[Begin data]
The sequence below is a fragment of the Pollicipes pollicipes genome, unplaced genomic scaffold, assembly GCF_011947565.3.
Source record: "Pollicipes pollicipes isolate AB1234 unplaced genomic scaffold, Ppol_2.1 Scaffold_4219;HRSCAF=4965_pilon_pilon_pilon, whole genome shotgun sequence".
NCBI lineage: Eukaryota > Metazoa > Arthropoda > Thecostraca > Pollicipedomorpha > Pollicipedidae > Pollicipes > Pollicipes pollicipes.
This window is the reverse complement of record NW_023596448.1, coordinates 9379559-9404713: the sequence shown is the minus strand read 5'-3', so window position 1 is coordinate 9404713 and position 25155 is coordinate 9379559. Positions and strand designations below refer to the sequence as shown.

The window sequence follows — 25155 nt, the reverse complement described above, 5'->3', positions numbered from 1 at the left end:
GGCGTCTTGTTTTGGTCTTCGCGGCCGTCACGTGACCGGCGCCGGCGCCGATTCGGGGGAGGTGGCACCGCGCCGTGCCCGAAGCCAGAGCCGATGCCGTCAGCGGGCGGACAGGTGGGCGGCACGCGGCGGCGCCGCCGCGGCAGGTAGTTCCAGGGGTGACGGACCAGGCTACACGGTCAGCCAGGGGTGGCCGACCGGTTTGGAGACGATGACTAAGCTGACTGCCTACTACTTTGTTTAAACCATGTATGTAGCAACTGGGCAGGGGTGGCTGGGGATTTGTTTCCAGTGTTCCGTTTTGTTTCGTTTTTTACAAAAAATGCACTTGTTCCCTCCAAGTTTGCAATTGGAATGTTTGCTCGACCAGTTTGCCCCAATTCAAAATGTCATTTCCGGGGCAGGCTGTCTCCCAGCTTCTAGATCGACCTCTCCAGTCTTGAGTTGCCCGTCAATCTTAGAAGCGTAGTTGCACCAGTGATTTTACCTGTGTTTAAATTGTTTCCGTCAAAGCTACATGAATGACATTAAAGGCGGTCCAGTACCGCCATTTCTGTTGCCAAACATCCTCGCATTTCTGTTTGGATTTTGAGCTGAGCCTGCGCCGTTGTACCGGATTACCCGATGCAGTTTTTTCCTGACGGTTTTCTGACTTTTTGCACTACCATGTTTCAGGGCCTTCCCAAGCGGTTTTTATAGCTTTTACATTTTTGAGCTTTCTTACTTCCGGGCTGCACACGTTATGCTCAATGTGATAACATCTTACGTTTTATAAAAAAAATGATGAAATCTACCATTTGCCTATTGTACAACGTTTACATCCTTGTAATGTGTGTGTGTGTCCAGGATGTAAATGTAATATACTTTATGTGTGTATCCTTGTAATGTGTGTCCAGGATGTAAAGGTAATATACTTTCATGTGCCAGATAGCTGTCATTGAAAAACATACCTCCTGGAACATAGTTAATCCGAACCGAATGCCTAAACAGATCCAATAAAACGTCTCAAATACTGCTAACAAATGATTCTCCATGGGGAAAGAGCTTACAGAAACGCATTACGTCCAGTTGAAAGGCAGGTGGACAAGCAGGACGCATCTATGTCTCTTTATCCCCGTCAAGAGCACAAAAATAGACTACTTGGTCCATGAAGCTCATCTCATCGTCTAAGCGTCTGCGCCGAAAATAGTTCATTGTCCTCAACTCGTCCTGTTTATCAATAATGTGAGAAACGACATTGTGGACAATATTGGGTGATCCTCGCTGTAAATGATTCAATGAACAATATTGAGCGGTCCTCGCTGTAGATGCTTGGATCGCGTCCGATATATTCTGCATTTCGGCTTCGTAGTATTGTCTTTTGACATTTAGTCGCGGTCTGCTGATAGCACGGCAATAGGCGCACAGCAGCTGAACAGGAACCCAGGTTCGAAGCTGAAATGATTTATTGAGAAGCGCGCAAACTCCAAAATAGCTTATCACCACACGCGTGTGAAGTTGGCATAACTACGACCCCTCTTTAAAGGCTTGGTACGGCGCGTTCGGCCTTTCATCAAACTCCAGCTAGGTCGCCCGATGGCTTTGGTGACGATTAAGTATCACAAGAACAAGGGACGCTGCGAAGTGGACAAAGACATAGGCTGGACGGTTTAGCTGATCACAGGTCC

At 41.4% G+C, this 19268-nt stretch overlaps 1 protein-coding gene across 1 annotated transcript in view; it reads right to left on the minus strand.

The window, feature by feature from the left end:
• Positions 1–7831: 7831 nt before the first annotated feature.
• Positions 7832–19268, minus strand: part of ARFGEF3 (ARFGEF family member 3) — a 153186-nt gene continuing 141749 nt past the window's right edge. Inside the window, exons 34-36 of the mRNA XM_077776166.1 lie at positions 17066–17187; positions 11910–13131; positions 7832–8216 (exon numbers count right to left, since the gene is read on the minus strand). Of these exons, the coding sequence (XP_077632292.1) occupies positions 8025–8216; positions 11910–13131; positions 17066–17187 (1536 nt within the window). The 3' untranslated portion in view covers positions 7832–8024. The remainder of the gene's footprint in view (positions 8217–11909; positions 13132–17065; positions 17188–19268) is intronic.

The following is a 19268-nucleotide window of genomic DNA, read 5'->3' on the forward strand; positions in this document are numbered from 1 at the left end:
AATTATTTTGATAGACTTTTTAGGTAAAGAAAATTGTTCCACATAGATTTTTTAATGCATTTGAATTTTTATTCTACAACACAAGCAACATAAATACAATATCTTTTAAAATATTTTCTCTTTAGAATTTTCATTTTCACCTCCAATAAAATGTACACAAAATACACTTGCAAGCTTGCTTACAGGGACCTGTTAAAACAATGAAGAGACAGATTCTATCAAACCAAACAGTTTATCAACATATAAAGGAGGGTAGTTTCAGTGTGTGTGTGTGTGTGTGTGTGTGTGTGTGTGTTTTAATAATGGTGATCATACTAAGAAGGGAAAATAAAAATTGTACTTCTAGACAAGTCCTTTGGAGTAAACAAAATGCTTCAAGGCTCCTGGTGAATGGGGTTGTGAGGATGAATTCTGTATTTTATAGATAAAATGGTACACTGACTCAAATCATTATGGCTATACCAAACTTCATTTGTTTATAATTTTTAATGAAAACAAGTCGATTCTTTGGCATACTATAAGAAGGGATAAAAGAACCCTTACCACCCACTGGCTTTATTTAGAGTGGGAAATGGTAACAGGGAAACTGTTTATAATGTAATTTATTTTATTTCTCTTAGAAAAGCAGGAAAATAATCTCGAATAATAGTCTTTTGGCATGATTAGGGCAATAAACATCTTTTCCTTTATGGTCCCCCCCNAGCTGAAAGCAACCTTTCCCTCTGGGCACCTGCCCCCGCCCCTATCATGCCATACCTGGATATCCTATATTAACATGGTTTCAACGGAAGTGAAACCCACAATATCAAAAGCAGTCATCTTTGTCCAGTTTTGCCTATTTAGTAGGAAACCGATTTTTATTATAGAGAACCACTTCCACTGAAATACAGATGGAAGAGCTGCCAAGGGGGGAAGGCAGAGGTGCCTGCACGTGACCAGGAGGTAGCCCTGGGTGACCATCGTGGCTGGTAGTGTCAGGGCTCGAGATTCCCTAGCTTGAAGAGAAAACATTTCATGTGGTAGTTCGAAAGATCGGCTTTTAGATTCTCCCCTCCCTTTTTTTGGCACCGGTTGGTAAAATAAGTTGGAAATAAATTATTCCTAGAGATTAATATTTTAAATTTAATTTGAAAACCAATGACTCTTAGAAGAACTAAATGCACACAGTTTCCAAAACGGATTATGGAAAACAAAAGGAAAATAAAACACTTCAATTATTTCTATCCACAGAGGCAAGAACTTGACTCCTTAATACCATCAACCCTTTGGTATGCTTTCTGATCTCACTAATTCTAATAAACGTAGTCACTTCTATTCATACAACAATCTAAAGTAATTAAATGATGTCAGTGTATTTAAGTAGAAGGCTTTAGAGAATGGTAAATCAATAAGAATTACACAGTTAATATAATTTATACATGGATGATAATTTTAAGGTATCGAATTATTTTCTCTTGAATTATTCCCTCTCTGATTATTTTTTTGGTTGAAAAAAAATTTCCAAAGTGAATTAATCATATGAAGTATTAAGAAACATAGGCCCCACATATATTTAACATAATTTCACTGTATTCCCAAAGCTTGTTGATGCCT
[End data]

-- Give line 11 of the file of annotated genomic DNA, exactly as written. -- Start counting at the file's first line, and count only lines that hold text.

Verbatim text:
The following is a 19268-nucleotide window of genomic DNA, read 5'->3' on the forward strand; positions in this document are numbered from 1 at the left end: